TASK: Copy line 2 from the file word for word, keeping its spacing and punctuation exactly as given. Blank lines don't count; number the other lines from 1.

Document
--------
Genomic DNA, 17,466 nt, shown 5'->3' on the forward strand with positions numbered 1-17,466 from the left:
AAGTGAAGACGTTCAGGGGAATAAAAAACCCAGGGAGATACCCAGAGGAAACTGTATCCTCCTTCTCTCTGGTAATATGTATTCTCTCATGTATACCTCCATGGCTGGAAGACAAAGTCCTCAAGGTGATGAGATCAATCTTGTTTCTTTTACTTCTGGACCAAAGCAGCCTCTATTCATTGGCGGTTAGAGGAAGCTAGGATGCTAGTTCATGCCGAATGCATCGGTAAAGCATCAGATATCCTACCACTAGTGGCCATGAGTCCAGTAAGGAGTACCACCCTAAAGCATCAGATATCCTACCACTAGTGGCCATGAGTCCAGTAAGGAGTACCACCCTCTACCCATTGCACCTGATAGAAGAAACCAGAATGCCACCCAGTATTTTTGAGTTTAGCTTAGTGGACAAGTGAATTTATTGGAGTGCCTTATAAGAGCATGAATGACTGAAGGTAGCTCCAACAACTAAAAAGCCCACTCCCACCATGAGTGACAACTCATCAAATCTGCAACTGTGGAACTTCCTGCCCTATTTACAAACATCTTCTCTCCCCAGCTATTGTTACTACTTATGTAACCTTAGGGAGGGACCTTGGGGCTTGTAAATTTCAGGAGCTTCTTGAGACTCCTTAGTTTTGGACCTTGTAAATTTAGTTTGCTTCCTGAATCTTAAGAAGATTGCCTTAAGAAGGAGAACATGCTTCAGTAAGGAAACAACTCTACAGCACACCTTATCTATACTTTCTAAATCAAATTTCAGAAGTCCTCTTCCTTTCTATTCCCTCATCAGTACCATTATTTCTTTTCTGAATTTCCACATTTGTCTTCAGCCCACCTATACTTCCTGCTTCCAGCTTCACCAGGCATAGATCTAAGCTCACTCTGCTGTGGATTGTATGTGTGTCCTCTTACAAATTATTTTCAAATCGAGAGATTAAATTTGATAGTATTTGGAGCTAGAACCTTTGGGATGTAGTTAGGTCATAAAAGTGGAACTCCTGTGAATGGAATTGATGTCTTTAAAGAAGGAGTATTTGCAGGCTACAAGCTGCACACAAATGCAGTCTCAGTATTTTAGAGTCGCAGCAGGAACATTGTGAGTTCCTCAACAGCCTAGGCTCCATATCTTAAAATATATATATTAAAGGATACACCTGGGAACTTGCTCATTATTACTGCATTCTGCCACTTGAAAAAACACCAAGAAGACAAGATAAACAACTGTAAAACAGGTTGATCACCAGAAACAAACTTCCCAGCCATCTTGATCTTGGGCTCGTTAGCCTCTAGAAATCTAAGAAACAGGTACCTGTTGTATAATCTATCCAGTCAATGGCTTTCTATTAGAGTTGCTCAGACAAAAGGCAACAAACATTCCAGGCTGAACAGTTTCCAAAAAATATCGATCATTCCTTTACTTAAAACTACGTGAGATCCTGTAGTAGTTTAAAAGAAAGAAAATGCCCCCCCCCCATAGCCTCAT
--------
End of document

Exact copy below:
AAGTGAAGACGTTCAGGGGAATAAAAAACCCAGGGAGATACCCAGAGGAAACTGTATCCTCCTTCTCTCTGGTAATATGTATTCTCTCATGTATACCTCCATGGCTGGAAGACAAAGTCCTCAAGGTGATGAGATCAATCTTGTTTCTTTTACTTCTGGACCAAAGCAGCCTCTATTCATTGGCGGTTAGAGGAAGCTAGGATGCTAGTTCATGCCGAATGCATCGGTAAAGCATCAGATATCCTACCACTAGTGGCCATGAGTCCAGTAAGGAGTACCACCCTAAAGCATCAGATATCCTACCACTAGTGGCCATGAGTCCAGTAAGGAGTACCACCCTCTACCCATTGCACCTGATAGAAGAAACCAGAATGCCACCCAGTATTTTTGAGTTTAGCTTAGTGGACAAGTGAATTTATTGGAGTGCCTTATAAGAGCATGAATGACTGAAGGTAGCTCCAACAACTAAAAAGCCCACTCCCACCATGAGTGACAACTCATCAAATCTGCAACTGTGGAACTTCCTGCCCTATTTACAAACATCTTCTCTCCCCAGCTATTGTTACTACTTATGTAACCTTAGGGAGGGACCTTGGGGCTTGTAAATTTCAGGAGCTTCTTGAGACTCCTTAGTTTTGGACCTTGTAAATTTAGTTTGCTTCCTGAATCTTAAGAAGATTGCCTTAAGAAGGAGAACATGCTTCAGTAAGGAAACAACTCTACAGCACACCTTATCTATACTTTCTAAATCAAATTTCAGAAGTCCTCTTCCTTTCTATTCCCTCATCAGTACCATTATTTCTTTTCTGAATTTCCACATTTGTCTTCAGCCCACCTATACTTCCTGCTTCCAGCTTCACCAGGCATAGATCTAAGCTCACTCTGCTGTGGATTGTATGTGTGTCCTCTTACAAATTATTTTCAAATCGAGAGATTAAATTTGATAGTATTTGGAGCTAGAACCTTTGGGATGTAGTTAGGTCATAAAAGTGGAACTCCTGTGAATGGAATTGATGTCTTTAAAGAAGGAGTATTTGCAGGCTACAAGCTGCACACAAATGCAGTCTCAGTATTTTAGAGTCGCAGCAGGAACATTGTGAGTTCCTCAACAGCCTAGGCTCCATATCTTAAAATATATATATTAAAGGATACACCTGGGAACTTGCTCATTATTACTGCATTCTGCCACTTGAAAAAACACCAAGAAGACAAGATAAACAACTGTAAAACAGGTTGATCACCAGAAACAAACTTCCCAGCCATCTTGATCTTGGGCTCGTTAGCCTCTAGAAATCTAAGAAACAGGTACCTGTTGTATAATCTATCCAGTCAATGGCTTTCTATTAGAGTTGCTCAGACAAAAGGCAACAAACATTCCAGGCTGAACAGTTTCCAAAAAATATCGATCATTCCTTTACTTAAAACTACGTGAGATCCTGTAGTAGTTTAAAAGAAAGAAAATGCCCCCCCCCCATAGCCTCAT